Degrees of justification

I was very interested by Jon’s post on “The Truth Connection” and all the comments that it inspired. I’ll try to post something on that soon. But I noticed that in his comments, Jim was making a lot of use of the idea of “degrees of justification”. So I want to ask a question about this idea of “degrees of justificaition”.

I take it that it’s obvious that we have more justification for some beliefs than we have for others. E.g. I have more justification for believing that St Andrews is in Scotland than I have for believing that Dushanbe is in Tajikistan. It also seems pretty plausible that the more justification I have for believing a proposition, the more confidently I should believe that proposition. (I do believe that Dushanbe is in Tajikistan, but rather less confidently than that St Andrews is in Scotland.)

So propositions can be ranked in terms of how much justification a thinker has for believing them at a particular time. But what are the properties of this ranking? E.g. is it a weak ordering or merely a partial ordering? (Is there always a definite answer to the question of whether or not I have more justification for believing p than for believing q?)

It might seem tempting to say that it must be possible to represent this ranking by means of a probability function. (Obviously, there usually won’t be a unique probability function that can represent this ranking; there will usually be a very large class of such probability functions). But apart from the fact that this ensures that the justification ranking is at least a weak ordering and not a mere partial ordering, this will also lead to an analogue of the idea of “logical omniscience”. If the justification ranking is representable by a probability function, then if both p and q are logical truths, it will be impossible for any thinker to have more justification for p than for q; in general, all logical truths will be maximally justified — no proposition can be more justified than a logical truth is.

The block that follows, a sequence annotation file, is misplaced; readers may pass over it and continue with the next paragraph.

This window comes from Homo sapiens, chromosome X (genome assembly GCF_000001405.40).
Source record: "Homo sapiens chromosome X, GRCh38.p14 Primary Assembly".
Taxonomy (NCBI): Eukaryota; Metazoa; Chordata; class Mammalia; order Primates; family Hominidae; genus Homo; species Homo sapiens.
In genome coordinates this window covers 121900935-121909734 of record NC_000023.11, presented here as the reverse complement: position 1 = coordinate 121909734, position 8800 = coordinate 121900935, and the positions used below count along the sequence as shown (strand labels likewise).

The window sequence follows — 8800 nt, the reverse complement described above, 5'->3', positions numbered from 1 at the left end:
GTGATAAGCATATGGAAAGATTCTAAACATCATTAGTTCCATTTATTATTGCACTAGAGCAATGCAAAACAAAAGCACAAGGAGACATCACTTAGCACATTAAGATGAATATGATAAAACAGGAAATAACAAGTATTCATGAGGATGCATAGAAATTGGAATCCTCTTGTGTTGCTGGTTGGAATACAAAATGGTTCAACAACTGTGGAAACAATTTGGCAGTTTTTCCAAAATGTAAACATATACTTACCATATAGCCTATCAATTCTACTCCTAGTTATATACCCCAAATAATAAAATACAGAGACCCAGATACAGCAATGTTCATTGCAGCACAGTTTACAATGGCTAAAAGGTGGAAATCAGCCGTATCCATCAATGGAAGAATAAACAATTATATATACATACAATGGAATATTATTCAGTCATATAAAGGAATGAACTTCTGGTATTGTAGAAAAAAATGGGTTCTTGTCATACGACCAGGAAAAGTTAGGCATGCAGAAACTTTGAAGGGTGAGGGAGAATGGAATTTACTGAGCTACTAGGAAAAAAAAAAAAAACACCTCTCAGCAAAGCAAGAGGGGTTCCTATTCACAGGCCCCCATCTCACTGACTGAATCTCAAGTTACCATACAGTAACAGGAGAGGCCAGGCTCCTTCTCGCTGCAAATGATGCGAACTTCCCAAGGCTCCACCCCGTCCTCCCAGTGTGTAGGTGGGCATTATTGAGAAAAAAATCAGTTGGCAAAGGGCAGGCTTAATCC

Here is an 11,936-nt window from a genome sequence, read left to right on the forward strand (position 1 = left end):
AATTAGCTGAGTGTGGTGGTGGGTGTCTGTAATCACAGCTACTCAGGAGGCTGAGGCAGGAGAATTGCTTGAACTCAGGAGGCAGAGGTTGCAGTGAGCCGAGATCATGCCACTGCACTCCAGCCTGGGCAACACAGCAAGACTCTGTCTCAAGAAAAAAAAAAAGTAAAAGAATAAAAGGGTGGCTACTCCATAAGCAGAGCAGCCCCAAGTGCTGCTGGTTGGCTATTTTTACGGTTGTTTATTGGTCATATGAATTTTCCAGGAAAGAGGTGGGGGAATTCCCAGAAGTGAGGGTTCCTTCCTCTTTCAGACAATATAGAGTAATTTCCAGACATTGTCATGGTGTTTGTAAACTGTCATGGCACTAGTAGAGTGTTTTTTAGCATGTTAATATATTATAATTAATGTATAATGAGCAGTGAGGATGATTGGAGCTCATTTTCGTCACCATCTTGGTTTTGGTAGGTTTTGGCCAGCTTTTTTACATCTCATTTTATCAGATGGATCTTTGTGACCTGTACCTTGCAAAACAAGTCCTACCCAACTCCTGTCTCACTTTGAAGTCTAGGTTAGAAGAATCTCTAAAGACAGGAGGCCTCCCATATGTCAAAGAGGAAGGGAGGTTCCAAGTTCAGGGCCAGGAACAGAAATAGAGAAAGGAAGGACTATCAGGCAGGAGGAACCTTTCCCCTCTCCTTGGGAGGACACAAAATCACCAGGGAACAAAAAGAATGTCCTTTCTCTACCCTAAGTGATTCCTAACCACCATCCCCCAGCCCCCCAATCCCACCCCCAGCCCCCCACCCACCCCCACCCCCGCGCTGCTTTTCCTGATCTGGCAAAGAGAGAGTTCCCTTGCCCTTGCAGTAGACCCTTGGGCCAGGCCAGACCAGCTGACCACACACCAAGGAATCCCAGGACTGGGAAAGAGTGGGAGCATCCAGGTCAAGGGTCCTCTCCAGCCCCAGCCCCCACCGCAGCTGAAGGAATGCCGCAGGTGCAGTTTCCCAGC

Intuitively, I’m inclined to think that it must be possible to have more justification for some logical truths than for others. But I don’t know whether I have good reasons for thinking this. The idea that all logical truths are maximally justified doesn’t conflict with internalism. Nor does it obviously conflict with the reasons that incline me to accept internalism in the first place — viz. the idea that the facts about justification must be capable of “directly” guiding us in our forming and revising our beliefs. I don’t want to understand this “direct guidance” condition in a strongly person-relative way. (Even if you are wired up so that you have a sudden attack of narcolepsy whenever you start to consider a certain proposition, you could still have justification for believing that proposition, I think.)

So perhaps I should accept that the justification ranking can be represented by a probability function, and stop worrying about the fact that it would make all logical truths maximally justified?


Degrees of justification — 4 Comments

  1. Pingback: Certain Doubts » More on Degrees

  2. Ralph, please don’t do that! It’s obvious that we can have greater justification for some logical truths than for others, every bit as obvious as the geographic examples you started with. Even Bayesians seem to agree, since they keep trying to find a solution to the problem of logical omniscience.

  3. I think the deeper issue here is not whether the representation in question is realistic, but whether, as an idealization, it offers sufficient benefits to allow it. The question of idealization is a very hard one, though. In empirical matters, we can explain the value of an idealization in terms of prediction and, maybe, explanation (though the latter is a bit more dubious). With respect to a philosophical theory, however, explaining the value of an idealization is a much harder task.

  4. I think the degree to which two logical truths are justified can differ also. Some logical truths are more complex than others and so more difficult to entertain. Insofar as one sees one truth more clearly than the other, I am inclined to think one can be more justified than the other. Additionally support for the justification of one logical truth might come by way of remembering having proved it and so the remembering might too confer more justification.

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